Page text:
Project Category: Noise
Project Number: 1
The Low Frequency Noise Study evaluated the perceptual impact of low frequency aircraft noise. It encompassed many factors, including the source level and its spectrum; atmospheric propagation; the impact on homes in the form of noise, vibration and rattle; subjective perception and annoyance; and the ability of metric calculations to predict the physical and perceived impact. Its goal was to enhance metrics currently used in the FAA’s Integrated Noise Model, and to identify alternative algorithms that predict the impact of low frequency noise and its perceived annoyance.
Reasons for focusing on aircraft noise low-frequency components were:
- as low-frequency sound encounters less absorption as it travels through the air than higher frequency sound, it persists for longer distances
- the amount of sound transmitted from the outside to the inside of buildings is greater at low than at high frequencies
- A-weighting metrics, commonly used in aircraft noise impact assessment, deemphasize low frequencies
- standard airport noise assessment models neglect source noise below 50 Hz
- prior research indicates that frequencies in the 20–80 Hz range influence perception of low-frequency noise
Major Project 1 findings were:
- Start-of-takeoff-roll, runway acceleration, and thrust reversal generate high LFN levels (below 200 Hz) at critical distances from runways (around 3000 ft in the study), which can be annoying to people living around airports.
- The Hubbard exterior sound pressure level threshold criteria should be used as a first assessment of the potential for low-frequency noise impact.
- Assessment of impact should include both single and multiple events in areas where noise from multiple runways can impact a neighborhood simultaneously.
- A-weighted Sound Pressure Level (LAmax) and C-weighted Sound Pressure Level (LCmax) metrics correlate well with laboratory based subjective response to indoor aircraft noise when LFN levels are low to moderate. Because these metrics are simple to implement, they should be used to predict subjective response to indoor aircraft noise when the levels are appropriate for A- and C-weightings and there are not high levels of low-frequency noise.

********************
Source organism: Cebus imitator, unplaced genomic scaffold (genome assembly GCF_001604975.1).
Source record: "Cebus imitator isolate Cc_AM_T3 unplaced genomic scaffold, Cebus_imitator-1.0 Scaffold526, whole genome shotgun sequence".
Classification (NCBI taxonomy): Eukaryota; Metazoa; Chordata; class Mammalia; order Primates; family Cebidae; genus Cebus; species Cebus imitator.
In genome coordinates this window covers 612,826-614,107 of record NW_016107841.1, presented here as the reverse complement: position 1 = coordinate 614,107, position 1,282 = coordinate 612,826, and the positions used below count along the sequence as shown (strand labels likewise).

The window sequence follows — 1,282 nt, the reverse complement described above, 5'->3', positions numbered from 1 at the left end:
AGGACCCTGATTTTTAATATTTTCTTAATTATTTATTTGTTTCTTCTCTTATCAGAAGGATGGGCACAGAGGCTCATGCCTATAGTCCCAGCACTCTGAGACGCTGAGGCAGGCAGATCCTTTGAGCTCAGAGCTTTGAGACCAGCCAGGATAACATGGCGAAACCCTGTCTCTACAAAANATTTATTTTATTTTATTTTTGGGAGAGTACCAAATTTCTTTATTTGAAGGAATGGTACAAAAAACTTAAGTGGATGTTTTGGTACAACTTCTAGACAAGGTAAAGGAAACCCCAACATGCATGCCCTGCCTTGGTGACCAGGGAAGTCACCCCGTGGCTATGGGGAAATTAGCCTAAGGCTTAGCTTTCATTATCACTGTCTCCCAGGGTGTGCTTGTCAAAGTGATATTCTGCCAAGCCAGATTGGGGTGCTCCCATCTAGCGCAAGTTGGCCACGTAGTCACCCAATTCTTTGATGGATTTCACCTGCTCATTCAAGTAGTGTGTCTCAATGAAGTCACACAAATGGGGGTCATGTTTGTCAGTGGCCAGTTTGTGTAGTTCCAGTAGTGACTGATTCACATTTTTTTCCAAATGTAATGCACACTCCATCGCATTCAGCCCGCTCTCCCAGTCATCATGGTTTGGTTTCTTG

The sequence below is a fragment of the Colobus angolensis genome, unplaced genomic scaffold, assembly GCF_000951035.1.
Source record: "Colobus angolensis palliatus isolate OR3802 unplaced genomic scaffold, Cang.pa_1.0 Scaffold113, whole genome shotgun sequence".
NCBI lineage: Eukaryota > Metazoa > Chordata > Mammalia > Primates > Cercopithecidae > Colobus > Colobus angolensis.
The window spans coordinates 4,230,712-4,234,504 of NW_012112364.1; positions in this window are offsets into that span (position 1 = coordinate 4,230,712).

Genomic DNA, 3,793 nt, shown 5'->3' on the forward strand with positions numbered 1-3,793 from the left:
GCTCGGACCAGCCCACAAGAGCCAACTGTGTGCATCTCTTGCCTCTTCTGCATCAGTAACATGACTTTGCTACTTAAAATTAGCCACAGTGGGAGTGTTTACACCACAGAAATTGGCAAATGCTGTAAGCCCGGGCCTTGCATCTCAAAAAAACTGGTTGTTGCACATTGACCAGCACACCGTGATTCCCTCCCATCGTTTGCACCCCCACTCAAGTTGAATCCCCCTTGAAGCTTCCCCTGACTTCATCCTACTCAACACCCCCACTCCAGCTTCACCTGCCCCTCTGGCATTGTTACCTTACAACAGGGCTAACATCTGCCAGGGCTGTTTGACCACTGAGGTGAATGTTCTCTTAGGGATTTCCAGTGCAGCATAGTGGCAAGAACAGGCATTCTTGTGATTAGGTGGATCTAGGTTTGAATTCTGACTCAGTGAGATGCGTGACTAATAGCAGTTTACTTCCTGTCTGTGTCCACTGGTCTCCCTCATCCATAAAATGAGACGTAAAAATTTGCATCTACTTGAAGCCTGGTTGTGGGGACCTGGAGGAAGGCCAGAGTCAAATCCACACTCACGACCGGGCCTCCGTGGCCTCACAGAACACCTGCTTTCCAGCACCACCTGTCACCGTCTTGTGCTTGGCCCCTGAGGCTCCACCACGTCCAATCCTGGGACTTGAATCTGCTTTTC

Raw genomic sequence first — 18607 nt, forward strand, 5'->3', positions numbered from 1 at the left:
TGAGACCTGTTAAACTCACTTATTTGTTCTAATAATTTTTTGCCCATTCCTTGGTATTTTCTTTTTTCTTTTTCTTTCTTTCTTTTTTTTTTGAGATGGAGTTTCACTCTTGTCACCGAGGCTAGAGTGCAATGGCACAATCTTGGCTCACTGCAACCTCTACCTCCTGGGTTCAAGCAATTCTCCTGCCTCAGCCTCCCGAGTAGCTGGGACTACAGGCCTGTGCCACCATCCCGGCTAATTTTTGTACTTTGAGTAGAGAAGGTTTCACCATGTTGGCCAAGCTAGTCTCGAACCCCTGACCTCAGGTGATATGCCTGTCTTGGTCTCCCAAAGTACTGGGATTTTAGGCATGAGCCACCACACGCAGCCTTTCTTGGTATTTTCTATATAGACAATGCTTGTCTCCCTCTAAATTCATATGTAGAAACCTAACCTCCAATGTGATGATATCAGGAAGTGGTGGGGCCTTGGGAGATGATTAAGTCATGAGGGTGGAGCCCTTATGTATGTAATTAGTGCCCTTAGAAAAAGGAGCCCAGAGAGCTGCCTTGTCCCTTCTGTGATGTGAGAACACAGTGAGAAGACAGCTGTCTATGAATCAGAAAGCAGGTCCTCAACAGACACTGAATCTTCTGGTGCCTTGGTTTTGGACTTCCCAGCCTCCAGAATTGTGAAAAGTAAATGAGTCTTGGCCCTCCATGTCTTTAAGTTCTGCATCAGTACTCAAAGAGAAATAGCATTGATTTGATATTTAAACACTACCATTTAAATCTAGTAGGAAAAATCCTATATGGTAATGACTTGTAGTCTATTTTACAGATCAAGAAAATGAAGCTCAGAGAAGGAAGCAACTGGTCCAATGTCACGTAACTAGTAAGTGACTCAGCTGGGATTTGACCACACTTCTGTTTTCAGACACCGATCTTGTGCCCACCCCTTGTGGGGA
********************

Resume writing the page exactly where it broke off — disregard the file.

- When high levels of LFN are present, Tokita & Nakamura thresholds can be used as indicators of the potential for annoyance due to LFN. C-Weighted Sound Exposure Level (LCE) metric should be used as a single-number metric for assessing the potential for annoyance. Data lower than 50 Hz is needed to assess vibration/rattle annoyance.
- Overall the findings suggest that people are responding to the broad spectral content and any predictive metric should quantify the full broadband noise. Loudness algorithms should include frequency content below 50 Hz to optimally correlate with the perception of low frequency noise.
- The risk of window rattle is lowered with preload and avoiding resonance response in the design. Outdoor-Indoor Transmission Class is a better rating for rattle prone applications than Sound Transmission Class commonly used in rating windows for transmission loss.
- The results of this research offers valuable guidance for authorities in addressing noise-related issues at airports. The final report may be downloaded below.
- Pennsylvania State University
- Purdue University
- University of Central Florida
Anthony Atchley, Graduate Program in Acoustics, Pennsylvania State University, firstname.lastname@example.org
Kathleen Hodgdon, Applied Research Laboratory, Pennsylvania State University, email@example.com
Mehmet Marsan, firstname.lastname@example.org
Low Frequency Noise Study. (Project final report) Kathleen Hodgdon, Anthony Atchley, Robert Bernhard. April 2007. (Report No. PARTNER-COE-2007-001) Download pdf
Passive Sound Insulation: PARTNER Project 1.5 Report. Daniel H. Robinson, Robert J. Bernhard, Luc G. Mongeau. January 2008. Report No. PARTNER-COE-2008-003. Download pdf
Vibration and Rattle Mitigation: PARTNER Project 1.6 Report. Daniel H. Robinson, Robert J. Bernhard, Luc G. Mongeau. January 2008. Report No. PARTNER-COE-2008-004. Download pdf